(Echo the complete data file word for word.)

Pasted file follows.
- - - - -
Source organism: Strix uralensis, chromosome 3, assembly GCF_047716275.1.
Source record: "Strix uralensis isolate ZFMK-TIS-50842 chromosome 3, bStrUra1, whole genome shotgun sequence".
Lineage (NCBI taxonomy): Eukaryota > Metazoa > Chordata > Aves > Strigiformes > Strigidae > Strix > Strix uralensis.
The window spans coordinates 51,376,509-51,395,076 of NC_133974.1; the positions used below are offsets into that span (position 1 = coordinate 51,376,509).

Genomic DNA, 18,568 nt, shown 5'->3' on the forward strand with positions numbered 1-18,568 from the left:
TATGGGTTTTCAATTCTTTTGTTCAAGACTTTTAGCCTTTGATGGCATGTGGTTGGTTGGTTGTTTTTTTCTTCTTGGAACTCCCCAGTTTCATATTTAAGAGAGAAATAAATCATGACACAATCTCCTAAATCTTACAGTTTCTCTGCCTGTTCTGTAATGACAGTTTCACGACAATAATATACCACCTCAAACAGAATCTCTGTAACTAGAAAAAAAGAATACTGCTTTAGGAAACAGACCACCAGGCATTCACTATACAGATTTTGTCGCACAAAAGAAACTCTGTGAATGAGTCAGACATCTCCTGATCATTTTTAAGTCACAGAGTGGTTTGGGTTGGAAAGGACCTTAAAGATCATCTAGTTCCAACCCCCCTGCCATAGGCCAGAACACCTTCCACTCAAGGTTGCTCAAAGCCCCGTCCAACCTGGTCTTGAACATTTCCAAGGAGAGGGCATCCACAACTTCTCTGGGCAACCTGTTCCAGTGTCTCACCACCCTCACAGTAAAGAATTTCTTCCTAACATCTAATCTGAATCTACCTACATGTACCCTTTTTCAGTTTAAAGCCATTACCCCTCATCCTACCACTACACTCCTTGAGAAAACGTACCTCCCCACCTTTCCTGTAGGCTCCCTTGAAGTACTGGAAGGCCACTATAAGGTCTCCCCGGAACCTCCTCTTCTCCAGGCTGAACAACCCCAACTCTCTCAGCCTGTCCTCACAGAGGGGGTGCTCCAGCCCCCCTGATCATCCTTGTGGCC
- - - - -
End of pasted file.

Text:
Source organism: Strix uralensis, chromosome 3, assembly GCF_047716275.1.
Source record: "Strix uralensis isolate ZFMK-TIS-50842 chromosome 3, bStrUra1, whole genome shotgun sequence".
Lineage (NCBI taxonomy): Eukaryota > Metazoa > Chordata > Aves > Strigiformes > Strigidae > Strix > Strix uralensis.
The window spans coordinates 51,376,509-51,395,076 of NC_133974.1; the positions used below are offsets into that span (position 1 = coordinate 51,376,509).

Genomic DNA, 18,568 nt, shown 5'->3' on the forward strand with positions numbered 1-18,568 from the left:
TATGGGTTTTCAATTCTTTTGTTCAAGACTTTTAGCCTTTGATGGCATGTGGTTGGTTGGTTGTTTTTTTCTTCTTGGAACTCCCCAGTTTCATATTTAAGAGAGAAATAAATCATGACACAATCTCCTAAATCTTACAGTTTCTCTGCCTGTTCTGTAATGACAGTTTCACGACAATAATATACCACCTCAAACAGAATCTCTGTAACTAGAAAAAAAGAATACTGCTTTAGGAAACAGACCACCAGGCATTCACTATACAGATTTTGTCGCACAAAAGAAACTCTGTGAATGAGTCAGACATCTCCTGATCATTTTTAAGTCACAGAGTGGTTTGGGTTGGAAAGGACCTTAAAGATCATCTAGTTCCAACCCCCCTGCCATAGGCCAGAACACCTTCCACTCAAGGTTGCTCAAAGCCCCGTCCAACCTGGTCTTGAACATTTCCAAGGAGAGGGCATCCACAACTTCTCTGGGCAACCTGTTCCAGTGTCTCACCACCCTCACAGTAAAGAATTTCTTCCTAACATCTAATCTGAATCTACCTACATGTACCCTTTTTCAGTTTAAAGCCATTACCCCTCATCCTACCACTACACTCCTTGAGAAAACGTACCTCCCCACCTTTCCTGTAGGCTCCCTTGAAGTACTGGAAGGCCACTATAAGGTCTCCCCGGAACCTCCTCTTCTCCAGGCTGAACAACCCCAACTCTCTCAGCCTGTCCTCACAGAGGGGGTGCTCCAGCCCCCCTGATCATCCTTGTGGCC